In the early 90s, an intrepid woman ventures into the back alleys of one of the slums of Karachi, to carry out research for a project- Karachi Reproductive Health Project, the first of its kind in the country. In those days the threat of HIV AIDS was looming large, and Kamyla Marvi Tapal set out to dig out more information, conducting tests and carrying out investigative work.
Thankfully, HIV AIDS did not turn out to be much of a concern, but another startling discovery was made- the majority of the population had a surprising lack of information about their physical selves. Kamyla, a young and enterprising researcher, with insatiable curiosity plunged headfirst into finding out more about this gap in information.
What she discovered was that, far from knowing about diseases like HIV AIDS and how they may be prevented or contracted, the young men and women in Karachi hardly had any information about their bodies, its various parts and functions. Almost no one knew about the functions of the private parts of the body, the onset of puberty, contraception, abortion or any basic reproductive health issues that directly impact the everyday physical health and well-being of people.
Kamyla, who herself grew up with liberal values, was puzzled at the taboo around sexual and reproductive health in Pakistan and the inherent reticence about the topic, even amongst the very privileged echelons of society with access to all kinds of information and proper healthcare. In a time when women did not venture into rural Sindh, especially not for field visits, Kamyla, made visits almost every day. Based on the information gathered, Kamyla would develop training modules specifically with the needs of the local community in mind.
The answer was before her. There was a dire need to fill in this glaring lack of information amongst the population – rural and urban. Even though the Karachi Reproductive Health Project had ended, Kamyla realized that work in this field must go on. It did not take her long to find a group of like-minded individuals, and so, in 1995, Aahung was born.
Aahung means ‘harmony’ and that is what the organization seeks to achieve- between an individual’s mind, body and spirit; and between the individual and society. When starting out, it was not obvious how very challenging the work would be. Pakistan’s socio-cultural environment has no room for talk about sexual and reproductive health and from the very early years children are taught that their private parts are associated with shame.
Aahung’s success may be attributed to a number of people, who have, over the years, worked hard, fought harder, and persisted. There have been many who started with Aahung, and grew into leaders with strategic vision as well as in leading the organization as a premier training institution which is trusted in the field of SRHR.
Dr. Sikander Sohani, a force to be reckoned with in the field of SRHR, worked on developing Aahung’s clinical side. Once the organization set its strategic vision, which was to one day have the LSBE curriculum implemented in all schools of Pakistan, he lay the groundwork for Advocacy. Fatima Haider, Aahung’s ex-Program Manager served for almost 8 years and fought passionately against discrimination of women and girls in Pakistan. With a strong background in Research, Monitoring & Evaluation, Fatima sought to emphasize the importance of engaging with Pakistani youth. Sohail Farooqui, who currently heads the Finance and Human Resource division at Aahung has brought his financial expertise and acumen to the table and helped maintain Good Practices since the last ten years.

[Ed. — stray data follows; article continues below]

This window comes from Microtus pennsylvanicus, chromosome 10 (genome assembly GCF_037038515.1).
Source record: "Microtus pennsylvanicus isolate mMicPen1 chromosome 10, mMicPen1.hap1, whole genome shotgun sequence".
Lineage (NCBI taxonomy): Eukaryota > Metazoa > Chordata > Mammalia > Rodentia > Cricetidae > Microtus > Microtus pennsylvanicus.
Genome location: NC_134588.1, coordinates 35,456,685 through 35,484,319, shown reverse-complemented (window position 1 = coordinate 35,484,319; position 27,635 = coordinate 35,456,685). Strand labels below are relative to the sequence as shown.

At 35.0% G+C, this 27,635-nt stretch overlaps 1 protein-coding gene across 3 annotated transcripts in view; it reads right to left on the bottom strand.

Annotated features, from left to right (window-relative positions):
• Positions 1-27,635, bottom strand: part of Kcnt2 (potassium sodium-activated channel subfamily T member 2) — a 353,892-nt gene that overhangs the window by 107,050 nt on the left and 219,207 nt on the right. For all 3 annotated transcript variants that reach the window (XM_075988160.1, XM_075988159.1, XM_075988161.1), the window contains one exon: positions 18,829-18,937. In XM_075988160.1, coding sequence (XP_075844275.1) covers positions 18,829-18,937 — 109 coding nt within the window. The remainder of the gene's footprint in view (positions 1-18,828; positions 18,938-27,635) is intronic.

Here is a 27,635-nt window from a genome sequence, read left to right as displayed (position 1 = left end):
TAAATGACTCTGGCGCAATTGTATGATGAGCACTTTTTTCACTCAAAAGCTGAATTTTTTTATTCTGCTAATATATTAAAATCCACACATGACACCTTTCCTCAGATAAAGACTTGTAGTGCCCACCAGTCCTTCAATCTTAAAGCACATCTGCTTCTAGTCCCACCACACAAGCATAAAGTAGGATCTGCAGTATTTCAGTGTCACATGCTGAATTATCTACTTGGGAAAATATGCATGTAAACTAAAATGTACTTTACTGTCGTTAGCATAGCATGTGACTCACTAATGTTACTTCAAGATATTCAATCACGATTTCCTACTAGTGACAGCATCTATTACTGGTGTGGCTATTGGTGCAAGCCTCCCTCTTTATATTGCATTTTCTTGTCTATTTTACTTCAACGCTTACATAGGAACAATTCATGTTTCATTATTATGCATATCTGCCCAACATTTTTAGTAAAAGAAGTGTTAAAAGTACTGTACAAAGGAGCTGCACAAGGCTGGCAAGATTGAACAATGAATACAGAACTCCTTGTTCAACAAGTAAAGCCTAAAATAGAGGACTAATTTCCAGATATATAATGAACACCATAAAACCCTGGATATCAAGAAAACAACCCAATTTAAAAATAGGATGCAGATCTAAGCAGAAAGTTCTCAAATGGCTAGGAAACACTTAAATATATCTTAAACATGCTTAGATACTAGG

Aisha Ijaz, who joined in 2008, plunged headfirst into education work, bringing invaluable expertise and shaping the LSBE curriculum into what it is today. Currently, the Program Manager, she oversees the entire team in the development and management of all SRHR programs and projects, steering Aahung through many a day-to-day challenge using her expert direction. Her previous experience working at an NGO in the US on eliminating intimate partner violence has also fed directly into Aahung’s work on the prevention of Child Sexual Abuse (CSA) and sexual harassment.
In 2003, Sheena Hadi joined as a field-staffer. Her quest for the unknown, her passion for SRHR and her strategic vision were instantly recognizable. Within five years, she was leading the organization and had shaped it into the foremost SRHR organization in the country. In 15 short years, she has brought Pakistan on the world map through her immense hard work in helping Aahung realize its strategic vision. For its outstanding achievement in engaging a wide range of stakeholders, like school teachers, medical staff, religious scholars and parents on difficult issues, Aahung received the Government of Netherlands’ Tulip Award in 2013. The Human Rights Tulip is an annual prize awarded by the Dutch ministry of Foreign Affairs to a human rights defender or organisation who promotes and supports human rights in innovative ways. In 2017, Sheena received the Joan Dunlop Award, conferred every year by International Women’s Health Coalition to women activists from various countries who work on women’s rights issues and promote SRHR for women and girls under challenging circumstances.
Carrying Aahung’s mission forward each day, has been nothing short of an adventure. In the early years of the organization, when a handful of spirited Aahung staff ventured into the field to gain hands-on information about the ground realities, they faced many challenges. They faced instances when they were grabbed by the collar and dragged out for spreading ‘immorality’. But, undeterred, Aahung carried on its work relentlessly and over time, many staunch opposition members became its greatest support. It has been 25 years and the work goes on.